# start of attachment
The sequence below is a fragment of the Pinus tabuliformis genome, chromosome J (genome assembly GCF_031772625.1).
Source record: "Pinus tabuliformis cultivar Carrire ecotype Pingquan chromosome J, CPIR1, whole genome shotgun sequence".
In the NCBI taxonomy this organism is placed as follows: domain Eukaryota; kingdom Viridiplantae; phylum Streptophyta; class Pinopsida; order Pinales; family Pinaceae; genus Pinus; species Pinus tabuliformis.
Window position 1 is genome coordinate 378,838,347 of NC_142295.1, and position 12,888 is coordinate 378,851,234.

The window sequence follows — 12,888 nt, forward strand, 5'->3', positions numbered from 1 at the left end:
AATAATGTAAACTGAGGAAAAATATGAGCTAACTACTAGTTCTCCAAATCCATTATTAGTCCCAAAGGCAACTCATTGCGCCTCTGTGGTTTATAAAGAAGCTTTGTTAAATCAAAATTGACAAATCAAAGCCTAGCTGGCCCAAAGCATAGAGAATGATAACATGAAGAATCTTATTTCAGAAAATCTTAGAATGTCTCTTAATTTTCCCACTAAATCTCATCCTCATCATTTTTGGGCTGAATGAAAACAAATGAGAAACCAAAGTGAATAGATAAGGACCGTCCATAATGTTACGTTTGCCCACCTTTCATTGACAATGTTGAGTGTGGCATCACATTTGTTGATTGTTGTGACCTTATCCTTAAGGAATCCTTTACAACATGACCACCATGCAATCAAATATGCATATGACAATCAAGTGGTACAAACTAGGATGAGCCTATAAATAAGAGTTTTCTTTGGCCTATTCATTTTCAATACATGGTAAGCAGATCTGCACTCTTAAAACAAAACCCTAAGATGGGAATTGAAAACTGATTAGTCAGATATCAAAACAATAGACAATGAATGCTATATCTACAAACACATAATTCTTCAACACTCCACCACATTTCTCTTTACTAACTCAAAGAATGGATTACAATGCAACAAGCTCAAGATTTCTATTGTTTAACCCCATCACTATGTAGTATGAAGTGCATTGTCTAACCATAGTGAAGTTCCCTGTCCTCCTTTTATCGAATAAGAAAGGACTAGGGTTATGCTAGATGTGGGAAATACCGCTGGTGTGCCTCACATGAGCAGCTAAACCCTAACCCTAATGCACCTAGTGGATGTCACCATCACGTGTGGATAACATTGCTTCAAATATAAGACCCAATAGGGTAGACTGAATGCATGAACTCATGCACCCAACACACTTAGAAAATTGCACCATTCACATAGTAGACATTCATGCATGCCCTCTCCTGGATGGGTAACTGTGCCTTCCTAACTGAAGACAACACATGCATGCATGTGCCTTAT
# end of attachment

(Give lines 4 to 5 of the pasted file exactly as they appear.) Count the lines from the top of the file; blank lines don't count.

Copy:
Window position 1 is genome coordinate 378,838,347 of NC_142295.1, and position 12,888 is coordinate 378,851,234.

The window sequence follows — 12,888 nt, forward strand, 5'->3', positions numbered from 1 at the left end: